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Blog > Understanding Publishing – Posted on August 24, 2017

4 Successful Self-Published Authors & Their Surprising Beginnings

So what do a Martian, a BDSM obsessed CEO, a Harvard professor suffering from Alzheimer’s, and a subterranean city have in common?

If you guessed that they’re all characters from originally self-published books, you’d be... correct.

Today, these titles and characters are famous worldwide, and their authors are some of the most successful in the world. Their backstories are worth re-visiting, as these authors all come from a range of backgrounds. In fact, the only thing they share is a desire to write—and the decision to self-publish.

But it was a decision that worked wonders! Find out more about their stories in this three-minute video:

1. Andy Weir

How Andy Weir took The Martian from blog to international bestseller is today a tale in the Self-Publishing Hall of Fame.

Having seen prior manuscripts rejected by publishers, Weir gave up the dream of publishing some time ago. He didn't try shopping it around to traditional publishers when the idea for The Martian came about, choosing instead to publish the novel in chapters on a blog. But it was so popular that fans of the science fiction serialization asked Weir to publish an e-book.

And once it was on Kindle Direct Publishing? Demand rocketed immediately. The Martian, priced at $0.99, became a #1 Amazon bestseller.

It didn't take too much time before word got out to the traditional publishing world. In the space of a week in 2013, Weir signed dual multi-million book and movie deals with Crown Publishing and Twentieth Century Fox. “At the time I was a computer programmer,” he said in an interview with NPR. “So I was in my cubicle fixing bugs, then I'd sneak off to take a phone call about my movie deal, then back to my cubicle to fix bugs. It was pretty surreal.”

The book went on to sell more than three million copies. The Oscar-nominated movie adaptation grossed $630 million worldwide. That’s not too shabby for a computer programmer who once gave up on bygone publishing dreams, is it?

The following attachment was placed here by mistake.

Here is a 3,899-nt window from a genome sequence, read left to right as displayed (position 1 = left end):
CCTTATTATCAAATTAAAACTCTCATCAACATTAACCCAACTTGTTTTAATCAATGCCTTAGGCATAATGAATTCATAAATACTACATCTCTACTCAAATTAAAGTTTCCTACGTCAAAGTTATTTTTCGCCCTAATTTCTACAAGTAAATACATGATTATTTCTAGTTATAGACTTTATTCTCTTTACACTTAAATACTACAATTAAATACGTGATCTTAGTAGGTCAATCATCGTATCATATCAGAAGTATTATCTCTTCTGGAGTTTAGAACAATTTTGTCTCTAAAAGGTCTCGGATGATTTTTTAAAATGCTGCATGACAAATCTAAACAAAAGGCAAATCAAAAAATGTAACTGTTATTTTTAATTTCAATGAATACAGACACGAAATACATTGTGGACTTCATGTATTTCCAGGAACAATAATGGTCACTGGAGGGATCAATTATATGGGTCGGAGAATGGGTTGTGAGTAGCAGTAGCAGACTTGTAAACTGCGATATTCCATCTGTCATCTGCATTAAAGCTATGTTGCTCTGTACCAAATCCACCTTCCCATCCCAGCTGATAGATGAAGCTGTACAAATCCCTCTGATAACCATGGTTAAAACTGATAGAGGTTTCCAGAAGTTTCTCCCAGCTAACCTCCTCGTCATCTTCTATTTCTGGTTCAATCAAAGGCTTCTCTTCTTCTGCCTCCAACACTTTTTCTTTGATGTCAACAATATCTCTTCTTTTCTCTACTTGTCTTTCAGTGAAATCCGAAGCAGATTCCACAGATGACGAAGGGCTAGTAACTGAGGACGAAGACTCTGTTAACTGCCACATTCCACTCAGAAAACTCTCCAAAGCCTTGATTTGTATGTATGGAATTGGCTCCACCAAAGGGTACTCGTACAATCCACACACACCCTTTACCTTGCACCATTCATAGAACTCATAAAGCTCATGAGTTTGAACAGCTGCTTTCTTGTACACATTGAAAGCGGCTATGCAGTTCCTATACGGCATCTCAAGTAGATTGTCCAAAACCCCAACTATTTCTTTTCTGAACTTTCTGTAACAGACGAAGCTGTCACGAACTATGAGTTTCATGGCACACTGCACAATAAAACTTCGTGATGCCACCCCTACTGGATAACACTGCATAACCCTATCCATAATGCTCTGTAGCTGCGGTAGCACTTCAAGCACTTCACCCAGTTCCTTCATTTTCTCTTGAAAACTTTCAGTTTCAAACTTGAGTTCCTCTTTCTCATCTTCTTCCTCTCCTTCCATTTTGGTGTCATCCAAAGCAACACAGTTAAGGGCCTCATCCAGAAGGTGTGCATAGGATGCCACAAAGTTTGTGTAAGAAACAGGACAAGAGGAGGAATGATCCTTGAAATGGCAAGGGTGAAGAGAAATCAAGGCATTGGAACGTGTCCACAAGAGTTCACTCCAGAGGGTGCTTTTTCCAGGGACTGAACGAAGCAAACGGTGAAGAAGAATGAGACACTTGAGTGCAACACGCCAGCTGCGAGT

2. E.L. James

Fun fact: before Eliza Mitchell became the infamous E.L. James of 50 Shades of Grey notoriety, she was Snowqueens Icedragon.

Titled Master of the Universe on, the story that would make Christian Grey and Anastasia Steele famous started as fanfic in the Twilight universe. It’s summary? “Bella Swan is drafted in to interview the reclusive, enigmatic Edward Cullen, multimillionaire CEO of his company. It’s an encounter that will change her life irrevocably, leading her to dark realms of desire.”

Today, E.L. James is one of the richest authors in the world with a net worth of, oh, about $80 million, so we’d say that self-publishing via fan fiction worked out quite well for James.

(Suddenly finding yourself in the mood for fanfiction? Get your fill here!)

3. Lisa Genova

Before 50 Shades of Grey, before The Martian, there was Still Alice.

Lisa Genova, the author, is a Harvard-trained neuroscientist. She was in graduate school when Genova’s grandmother was diagnosed with advanced Alzheimer’s. From this ordeal emerged the manuscript for Still Alice, about a Harvard professor who dealing with early onset Alzheimer’s.

Rejected by every publish she pitch to, Genova made the decision to self-publish in 2007, while the KDP was still in its open beta testing phase. So Genova self-published through iUniverse. The rest, of course, is the success story: after Still Alice gained readers and popularity around the world, Simon & Schuster published it traditionally in 2009. Today, there are over 2.6 million copies in print, and it’s been adapted into an Oscar-winning film starring Julianne Moore.

4. Hugh Howey

Before self-publishing Wool, Hugh Howey was a yacht captain and a computer repairman, so you could say that authorship was a different sort of turn.

In fact, Howey rejected a small press offer to self-publish the post-apocalyptic Wool through Kindle Direct Publishing. Why? "I wanted to move at a faster pace and figured I could do the pagination and marketing on my own," said Howey in an interview with Wired. "So I struck out as a self-published writer with no real dream beyond selling anything more than a few copies and possibly entertaining some friends." The decision to self-publish was one that turned Howey from yacht captain to a #1 Amazon bestselling author. Within a year, Howey was selling 20,000 - 30,000 copies every month. That was right around when bigger publishers started knocking on the door.

Howey eventually penned a print-only deal with Simon & Schuster to produce print copies of Wool―a story about Silo, a subterranean city under totalitarian rule, 144 stories beneath the ground. Signing this type of deal meant that Howey got to keep the e-book rights, an example of today's hybrid publishing models.

After achieving so much success through the self-publishing model, is it any wonder that Howey is now a champion of all indie authors? "Self-publishing is the future," Howey wrote in an op-ed for Salon, "And it's great for writers.”

Were any of these stories new to you? Share your favorite self-published author’s backstory in the comments below! Surprise us.